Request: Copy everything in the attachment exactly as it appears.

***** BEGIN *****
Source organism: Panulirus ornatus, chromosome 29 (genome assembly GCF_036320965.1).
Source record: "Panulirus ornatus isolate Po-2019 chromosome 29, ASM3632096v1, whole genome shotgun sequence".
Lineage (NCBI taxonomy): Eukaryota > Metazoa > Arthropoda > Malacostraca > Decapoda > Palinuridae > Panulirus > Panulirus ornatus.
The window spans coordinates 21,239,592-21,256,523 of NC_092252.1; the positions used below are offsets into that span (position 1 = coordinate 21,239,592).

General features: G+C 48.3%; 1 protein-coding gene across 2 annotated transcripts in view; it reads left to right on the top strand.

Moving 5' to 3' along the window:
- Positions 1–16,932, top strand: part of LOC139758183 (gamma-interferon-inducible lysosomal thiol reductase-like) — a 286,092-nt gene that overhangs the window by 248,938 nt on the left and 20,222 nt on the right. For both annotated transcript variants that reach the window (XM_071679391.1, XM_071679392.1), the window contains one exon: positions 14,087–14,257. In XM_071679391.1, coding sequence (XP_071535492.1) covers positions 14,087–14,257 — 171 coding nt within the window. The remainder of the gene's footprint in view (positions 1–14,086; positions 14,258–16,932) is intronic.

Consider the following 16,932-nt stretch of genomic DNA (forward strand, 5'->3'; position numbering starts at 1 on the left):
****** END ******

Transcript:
Source organism: Panulirus ornatus, chromosome 29 (genome assembly GCF_036320965.1).
Source record: "Panulirus ornatus isolate Po-2019 chromosome 29, ASM3632096v1, whole genome shotgun sequence".
Lineage (NCBI taxonomy): Eukaryota > Metazoa > Arthropoda > Malacostraca > Decapoda > Palinuridae > Panulirus > Panulirus ornatus.
The window spans coordinates 21,239,592-21,256,523 of NC_092252.1; the positions used below are offsets into that span (position 1 = coordinate 21,239,592).

General features: G+C 48.3%; 1 protein-coding gene across 2 annotated transcripts in view; it reads left to right on the top strand.

Moving 5' to 3' along the window:
- Positions 1–16,932, top strand: part of LOC139758183 (gamma-interferon-inducible lysosomal thiol reductase-like) — a 286,092-nt gene that overhangs the window by 248,938 nt on the left and 20,222 nt on the right. For both annotated transcript variants that reach the window (XM_071679391.1, XM_071679392.1), the window contains one exon: positions 14,087–14,257. In XM_071679391.1, coding sequence (XP_071535492.1) covers positions 14,087–14,257 — 171 coding nt within the window. The remainder of the gene's footprint in view (positions 1–14,086; positions 14,258–16,932) is intronic.

Consider the following 16,932-nt stretch of genomic DNA (forward strand, 5'->3'; position numbering starts at 1 on the left):